Project Case Study
A renovated train yard in Paris, Station F is now the largest startup campus in the world. Over 1,000 startups as well as the European hubs for Facebook, Microsoft, and Ubisoft call it home. Brice Bourgeois, Station F’s Director of Design, called on our expertise to help resolve two critical design problems he faced preparing the space.
Location: Paris, FR
Size: 30,000 m2
Station F asked us to design flexible interior spaces that would maximize usability and help foster the campus community.
Station F asked us to design special furniture with functionality and specifications that they could not find anywhere on the market.
Station F had two types of spaces they asked us to design: 1) the iconic meeting boxes, which offer seclusion throughout the campus, and 2) open “pop-up” spaces amidst the bustle of the campus. Anyone in Station F would be able to use these spaces, so the goal was to maximize that potential use and to help foster Station F’s community within these environments.
Here’s how we broke the problem down: knowing individuals will naturally adapt to use any space more flexibly than a group, we turned our focus to how these spaces could best support groups. We investigated all forms of gatherings we could imagine, and a clear spectrum emerged – formal vs informal.
To maximize the use of space, the idea was simple: with two different types of space (boxed or open) and two different types of meetings (formal or informal), we’d develop a combination of each, making four distinct concepts. Together, these spaces would provide the most flexible options between groups or individuals and focused versus collaborative work sessions.
Lining the full length of the campus, these iconic boxes make for quiet and secluded places to focus.
In the immense open air of the campus, these work areas provide a casual place for anyone to come and work.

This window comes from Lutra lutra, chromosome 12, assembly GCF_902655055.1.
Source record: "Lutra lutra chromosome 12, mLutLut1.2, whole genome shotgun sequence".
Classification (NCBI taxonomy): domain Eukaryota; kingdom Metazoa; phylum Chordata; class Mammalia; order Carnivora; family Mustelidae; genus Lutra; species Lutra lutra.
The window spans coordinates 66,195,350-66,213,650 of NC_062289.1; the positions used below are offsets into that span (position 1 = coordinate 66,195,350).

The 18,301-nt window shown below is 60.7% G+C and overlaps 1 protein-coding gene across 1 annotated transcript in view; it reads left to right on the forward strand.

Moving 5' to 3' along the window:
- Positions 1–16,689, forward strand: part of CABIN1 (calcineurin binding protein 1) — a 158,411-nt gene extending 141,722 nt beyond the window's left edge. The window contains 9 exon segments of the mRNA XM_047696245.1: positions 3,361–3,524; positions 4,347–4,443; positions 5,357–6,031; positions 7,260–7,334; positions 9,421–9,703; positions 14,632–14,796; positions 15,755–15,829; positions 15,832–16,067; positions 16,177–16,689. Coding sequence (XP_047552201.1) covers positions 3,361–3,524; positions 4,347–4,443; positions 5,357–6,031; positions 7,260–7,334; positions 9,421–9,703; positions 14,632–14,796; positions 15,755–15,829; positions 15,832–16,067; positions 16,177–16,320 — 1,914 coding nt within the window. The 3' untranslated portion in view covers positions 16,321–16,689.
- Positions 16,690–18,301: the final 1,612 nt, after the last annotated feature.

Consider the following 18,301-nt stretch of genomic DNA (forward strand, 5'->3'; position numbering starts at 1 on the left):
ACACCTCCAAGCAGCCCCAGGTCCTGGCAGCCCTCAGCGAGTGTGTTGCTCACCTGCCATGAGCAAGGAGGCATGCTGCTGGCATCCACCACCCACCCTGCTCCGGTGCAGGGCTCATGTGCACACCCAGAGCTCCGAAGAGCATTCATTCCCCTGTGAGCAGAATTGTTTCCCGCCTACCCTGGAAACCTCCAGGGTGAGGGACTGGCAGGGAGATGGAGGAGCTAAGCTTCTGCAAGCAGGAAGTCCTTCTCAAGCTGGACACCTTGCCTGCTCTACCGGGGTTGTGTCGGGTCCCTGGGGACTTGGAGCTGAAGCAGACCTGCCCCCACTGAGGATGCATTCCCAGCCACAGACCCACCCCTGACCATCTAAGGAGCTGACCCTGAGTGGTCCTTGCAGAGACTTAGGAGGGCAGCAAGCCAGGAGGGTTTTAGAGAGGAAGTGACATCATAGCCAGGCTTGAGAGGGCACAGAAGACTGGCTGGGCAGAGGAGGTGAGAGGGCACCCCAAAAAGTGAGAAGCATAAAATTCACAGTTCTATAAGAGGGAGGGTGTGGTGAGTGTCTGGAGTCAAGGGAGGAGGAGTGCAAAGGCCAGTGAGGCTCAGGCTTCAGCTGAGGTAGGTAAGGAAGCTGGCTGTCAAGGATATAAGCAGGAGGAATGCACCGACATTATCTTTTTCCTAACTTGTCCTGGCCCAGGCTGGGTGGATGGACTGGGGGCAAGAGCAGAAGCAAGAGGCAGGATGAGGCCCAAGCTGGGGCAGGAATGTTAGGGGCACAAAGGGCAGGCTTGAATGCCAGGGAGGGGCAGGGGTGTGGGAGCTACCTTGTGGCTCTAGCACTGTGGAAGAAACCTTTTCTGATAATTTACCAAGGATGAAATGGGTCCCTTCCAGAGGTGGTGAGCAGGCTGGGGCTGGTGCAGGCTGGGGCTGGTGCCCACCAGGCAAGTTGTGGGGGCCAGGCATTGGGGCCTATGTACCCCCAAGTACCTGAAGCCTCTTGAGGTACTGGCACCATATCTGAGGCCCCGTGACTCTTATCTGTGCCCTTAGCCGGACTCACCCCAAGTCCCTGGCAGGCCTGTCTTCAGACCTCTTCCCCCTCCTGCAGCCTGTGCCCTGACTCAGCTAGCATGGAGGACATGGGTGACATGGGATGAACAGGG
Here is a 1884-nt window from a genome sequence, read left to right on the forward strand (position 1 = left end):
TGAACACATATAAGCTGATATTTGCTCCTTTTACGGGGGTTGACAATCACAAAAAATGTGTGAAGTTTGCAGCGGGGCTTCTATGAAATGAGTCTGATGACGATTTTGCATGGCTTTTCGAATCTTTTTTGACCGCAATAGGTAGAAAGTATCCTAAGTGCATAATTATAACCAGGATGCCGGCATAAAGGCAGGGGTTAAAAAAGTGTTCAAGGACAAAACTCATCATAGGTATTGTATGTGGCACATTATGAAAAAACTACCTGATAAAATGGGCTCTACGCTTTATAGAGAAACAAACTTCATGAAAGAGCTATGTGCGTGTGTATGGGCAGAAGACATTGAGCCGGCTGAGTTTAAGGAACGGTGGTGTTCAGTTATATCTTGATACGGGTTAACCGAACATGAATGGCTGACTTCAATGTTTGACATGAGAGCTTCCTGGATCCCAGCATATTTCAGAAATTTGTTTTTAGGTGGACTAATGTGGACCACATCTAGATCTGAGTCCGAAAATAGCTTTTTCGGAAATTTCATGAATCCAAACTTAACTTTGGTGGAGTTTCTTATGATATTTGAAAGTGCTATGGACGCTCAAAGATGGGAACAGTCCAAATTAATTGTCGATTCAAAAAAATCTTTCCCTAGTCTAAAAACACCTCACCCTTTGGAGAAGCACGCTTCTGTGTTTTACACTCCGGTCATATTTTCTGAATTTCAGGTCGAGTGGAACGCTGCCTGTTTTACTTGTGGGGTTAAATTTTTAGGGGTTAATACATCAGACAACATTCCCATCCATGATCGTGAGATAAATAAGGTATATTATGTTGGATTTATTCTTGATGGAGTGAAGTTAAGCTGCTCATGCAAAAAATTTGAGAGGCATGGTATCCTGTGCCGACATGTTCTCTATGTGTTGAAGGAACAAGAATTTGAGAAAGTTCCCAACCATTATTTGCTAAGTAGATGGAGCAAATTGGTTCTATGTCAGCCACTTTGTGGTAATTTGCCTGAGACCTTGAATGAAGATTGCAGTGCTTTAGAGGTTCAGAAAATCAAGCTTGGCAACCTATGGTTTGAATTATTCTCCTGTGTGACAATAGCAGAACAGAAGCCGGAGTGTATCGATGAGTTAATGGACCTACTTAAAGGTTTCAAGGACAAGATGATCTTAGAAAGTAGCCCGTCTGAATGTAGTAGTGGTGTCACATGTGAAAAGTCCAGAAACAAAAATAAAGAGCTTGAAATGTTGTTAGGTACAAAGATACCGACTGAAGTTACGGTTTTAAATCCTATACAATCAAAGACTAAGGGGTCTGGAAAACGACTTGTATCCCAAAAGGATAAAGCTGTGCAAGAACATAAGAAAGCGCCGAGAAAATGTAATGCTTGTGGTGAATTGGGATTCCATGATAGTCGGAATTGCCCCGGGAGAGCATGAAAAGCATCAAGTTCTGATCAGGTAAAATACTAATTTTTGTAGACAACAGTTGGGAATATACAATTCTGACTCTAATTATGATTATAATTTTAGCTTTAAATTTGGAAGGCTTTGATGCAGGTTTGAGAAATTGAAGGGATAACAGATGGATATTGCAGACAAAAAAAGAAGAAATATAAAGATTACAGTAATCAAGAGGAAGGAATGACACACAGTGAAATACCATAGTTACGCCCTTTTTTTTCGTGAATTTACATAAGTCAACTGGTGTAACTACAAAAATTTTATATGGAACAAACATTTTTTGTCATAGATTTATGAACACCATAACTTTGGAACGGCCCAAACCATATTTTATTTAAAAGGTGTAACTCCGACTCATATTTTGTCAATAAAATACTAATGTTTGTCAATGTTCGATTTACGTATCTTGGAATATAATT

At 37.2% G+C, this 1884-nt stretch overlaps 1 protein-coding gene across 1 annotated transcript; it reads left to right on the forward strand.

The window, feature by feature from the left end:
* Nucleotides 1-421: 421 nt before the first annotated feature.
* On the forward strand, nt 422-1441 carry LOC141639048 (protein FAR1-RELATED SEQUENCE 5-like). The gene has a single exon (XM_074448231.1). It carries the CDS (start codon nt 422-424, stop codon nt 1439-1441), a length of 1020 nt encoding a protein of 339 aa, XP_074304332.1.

Formal spaces incorporate a classic selection of furniture: long tables, custom whiteboards, chairs, stools, benches, and presentation monitors – all the essentials for productive meetings, flexible collaborations, and deep focus work.
Informal spaces are outfitted with items that can be rearranged easily: bean bags, cube side tables, and whiteboards. The spaces are ideal for group huddles, team hang-outs, solo work on laptops, and sitting back with a good read.
We outfitted each interior concept with furniture from our classic collection, as well as items from 3rd-party makers. The following Cutwork designs were selected for their simplicity, durability, and distinction.
Station F’s design team requested a side table with two key features in our informal concept design: 1) a rim around the top edge, and 2) a specific size fit to the space. The top rim was crucial to help contain coffee / beverage slips and prevent carpet stains.
Understanding these problems, we took our classic O Cube design, inverted the top to create a slip-proof rim, and easily adjusted the measurements to specification. Station F’s Director of Design, Brice Bourgeois, describes the process like this: “I had exactly what I wanted in mind, but it didn’t exist. So I sent you an email and my drawings, and you made exactly what I wanted. It was awesome.”
The second item Station F needed was a double-sided whiteboard — easy to move and also fit to specific dimensions that were nowhere to be found on the market. We designed the whiteboard to enable collaborations and ensure that spontaneous ideas could be captured with ease throughout the formal and informal spaces.
O Cube, Side Table
Spill-controlled rim, light weight, on-measure sizing, secret bottle opener.
Double-sided, ‘gesture designed’ marker holder, easy to move, on-measure sizing.
Brice Bourgeois, Director of Design at Station F
We built a secret bottle opener into our O Cube side tables. Here’s why: people love sharing secrets. And this useful ‘table trick’ was designed to be shared. We showed a handful of Station F’s members, and sure enough, the discovery went viral across the campus community – a simple but thoughtful design to help build community.
Director of Design at Station F
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